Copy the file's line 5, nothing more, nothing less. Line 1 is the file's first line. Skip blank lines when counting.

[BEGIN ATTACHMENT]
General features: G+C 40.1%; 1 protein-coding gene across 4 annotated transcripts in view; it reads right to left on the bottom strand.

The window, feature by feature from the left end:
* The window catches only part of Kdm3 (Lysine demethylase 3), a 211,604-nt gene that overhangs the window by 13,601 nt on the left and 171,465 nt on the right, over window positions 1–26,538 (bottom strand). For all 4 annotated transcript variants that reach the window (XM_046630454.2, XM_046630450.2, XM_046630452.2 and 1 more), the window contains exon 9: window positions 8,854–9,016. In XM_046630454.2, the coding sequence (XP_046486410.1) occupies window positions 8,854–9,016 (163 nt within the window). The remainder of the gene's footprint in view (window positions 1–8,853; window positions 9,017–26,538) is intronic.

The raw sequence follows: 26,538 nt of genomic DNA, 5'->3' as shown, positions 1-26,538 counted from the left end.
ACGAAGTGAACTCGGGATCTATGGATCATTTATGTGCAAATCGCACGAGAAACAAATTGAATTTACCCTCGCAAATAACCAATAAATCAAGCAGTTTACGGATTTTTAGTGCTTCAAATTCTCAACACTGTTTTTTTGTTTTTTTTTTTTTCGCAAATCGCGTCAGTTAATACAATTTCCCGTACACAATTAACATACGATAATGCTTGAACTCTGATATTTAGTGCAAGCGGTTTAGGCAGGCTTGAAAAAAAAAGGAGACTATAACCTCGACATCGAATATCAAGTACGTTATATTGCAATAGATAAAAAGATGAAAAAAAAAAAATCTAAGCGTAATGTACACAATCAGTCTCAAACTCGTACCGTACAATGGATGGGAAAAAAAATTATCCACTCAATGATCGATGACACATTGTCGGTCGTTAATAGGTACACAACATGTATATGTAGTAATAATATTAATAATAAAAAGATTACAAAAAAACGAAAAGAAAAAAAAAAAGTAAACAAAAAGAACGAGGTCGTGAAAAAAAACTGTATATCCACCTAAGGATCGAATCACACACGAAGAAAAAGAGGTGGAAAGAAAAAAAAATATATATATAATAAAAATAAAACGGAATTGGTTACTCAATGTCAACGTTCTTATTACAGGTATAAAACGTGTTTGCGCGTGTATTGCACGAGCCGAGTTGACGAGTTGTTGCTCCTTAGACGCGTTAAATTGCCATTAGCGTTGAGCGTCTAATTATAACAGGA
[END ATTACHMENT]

ACGAAGTGAACTCGGGATCTATGGATCATTTATGTGCAAATCGCACGAGAAACAAATTGAATTTACCCTCGCAAATAACCAATAAATCAAGCAGTTTACGGATTTTTAGTGCTTCAAATTCTCAACACTGTTTTTTTGTTTTTTTTTTTTTCGCAAATCGCGTCAGTTAATACAATTTCCCGTACACAATTAACATACGATAATGCTTGAACTCTGATATTTAGTGCAAGCGGTTTAGGCAGGCTTGAAAAAAAAAGGAGACTATAACCTCGACATCGAATATCAAGTACGTTATATTGCAATAGATAAAAAGATGAAAAAAAAAAAATCTAAGCGTAATGTACACAATCAGTCTCAAACTCGTACCGTACAATGGATGGGAAAAAAAATTATCCACTCAATGATCGATGACACATTGTCGGTCGTTAATAGGTACACAACATGTATATGTAGTAATAATATTAATAATAAAAAGATTACAAAAAAACGAAAAGAAAAAAAAAAAGTAAACAAAAAGAACGAGGTCGTGAAAAAAAACTGTATATCCACCTAAGGATCGAATCACACACGAAGAAAAAGAGGTGGAAAGAAAAAAAAATATATATATAATAAAAATAAAACGGAATTGGTTACTCAATGTCAACGTTCTTATTACAGGTATAAAACGTGTTTGCGCGTGTATTGCACGAGCCGAGTTGACGAGTTGTTGCTCCTTAGACGCGTTAAATTGCCATTAGCGTTGAGCGTCTAATTATAACAGGA